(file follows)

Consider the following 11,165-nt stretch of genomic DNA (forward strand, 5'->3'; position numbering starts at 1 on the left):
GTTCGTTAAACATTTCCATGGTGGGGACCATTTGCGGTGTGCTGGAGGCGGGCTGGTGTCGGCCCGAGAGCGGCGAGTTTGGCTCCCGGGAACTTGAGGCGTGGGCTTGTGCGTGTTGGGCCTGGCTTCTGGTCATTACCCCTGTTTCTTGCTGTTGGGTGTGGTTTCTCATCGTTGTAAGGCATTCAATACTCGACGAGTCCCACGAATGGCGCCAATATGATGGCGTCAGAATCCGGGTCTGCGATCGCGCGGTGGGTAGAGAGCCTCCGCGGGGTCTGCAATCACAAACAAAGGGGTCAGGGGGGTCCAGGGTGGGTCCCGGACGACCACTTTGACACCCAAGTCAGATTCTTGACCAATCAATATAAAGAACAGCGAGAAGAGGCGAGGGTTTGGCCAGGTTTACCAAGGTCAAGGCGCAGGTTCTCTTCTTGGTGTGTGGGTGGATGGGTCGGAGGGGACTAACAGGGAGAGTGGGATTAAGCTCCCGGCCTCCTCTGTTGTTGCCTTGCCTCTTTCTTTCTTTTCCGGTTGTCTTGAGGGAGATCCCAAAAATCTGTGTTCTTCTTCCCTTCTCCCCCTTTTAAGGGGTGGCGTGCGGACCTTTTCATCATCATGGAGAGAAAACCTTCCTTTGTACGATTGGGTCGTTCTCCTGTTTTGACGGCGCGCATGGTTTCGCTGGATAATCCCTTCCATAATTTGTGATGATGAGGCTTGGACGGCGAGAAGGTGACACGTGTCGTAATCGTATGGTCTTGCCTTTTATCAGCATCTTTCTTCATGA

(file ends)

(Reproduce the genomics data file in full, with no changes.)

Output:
Consider the following 11,165-nt stretch of genomic DNA (forward strand, 5'->3'; position numbering starts at 1 on the left):
GTTCGTTAAACATTTCCATGGTGGGGACCATTTGCGGTGTGCTGGAGGCGGGCTGGTGTCGGCCCGAGAGCGGCGAGTTTGGCTCCCGGGAACTTGAGGCGTGGGCTTGTGCGTGTTGGGCCTGGCTTCTGGTCATTACCCCTGTTTCTTGCTGTTGGGTGTGGTTTCTCATCGTTGTAAGGCATTCAATACTCGACGAGTCCCACGAATGGCGCCAATATGATGGCGTCAGAATCCGGGTCTGCGATCGCGCGGTGGGTAGAGAGCCTCCGCGGGGTCTGCAATCACAAACAAAGGGGTCAGGGGGGTCCAGGGTGGGTCCCGGACGACCACTTTGACACCCAAGTCAGATTCTTGACCAATCAATATAAAGAACAGCGAGAAGAGGCGAGGGTTTGGCCAGGTTTACCAAGGTCAAGGCGCAGGTTCTCTTCTTGGTGTGTGGGTGGATGGGTCGGAGGGGACTAACAGGGAGAGTGGGATTAAGCTCCCGGCCTCCTCTGTTGTTGCCTTGCCTCTTTCTTTCTTTTCCGGTTGTCTTGAGGGAGATCCCAAAAATCTGTGTTCTTCTTCCCTTCTCCCCCTTTTAAGGGGTGGCGTGCGGACCTTTTCATCATCATGGAGAGAAAACCTTCCTTTGTACGATTGGGTCGTTCTCCTGTTTTGACGGCGCGCATGGTTTCGCTGGATAATCCCTTCCATAATTTGTGATGATGAGGCTTGGACGGCGAGAAGGTGACACGTGTCGTAATCGTATGGTCTTGCCTTTTATCAGCATCTTTCTTCATGA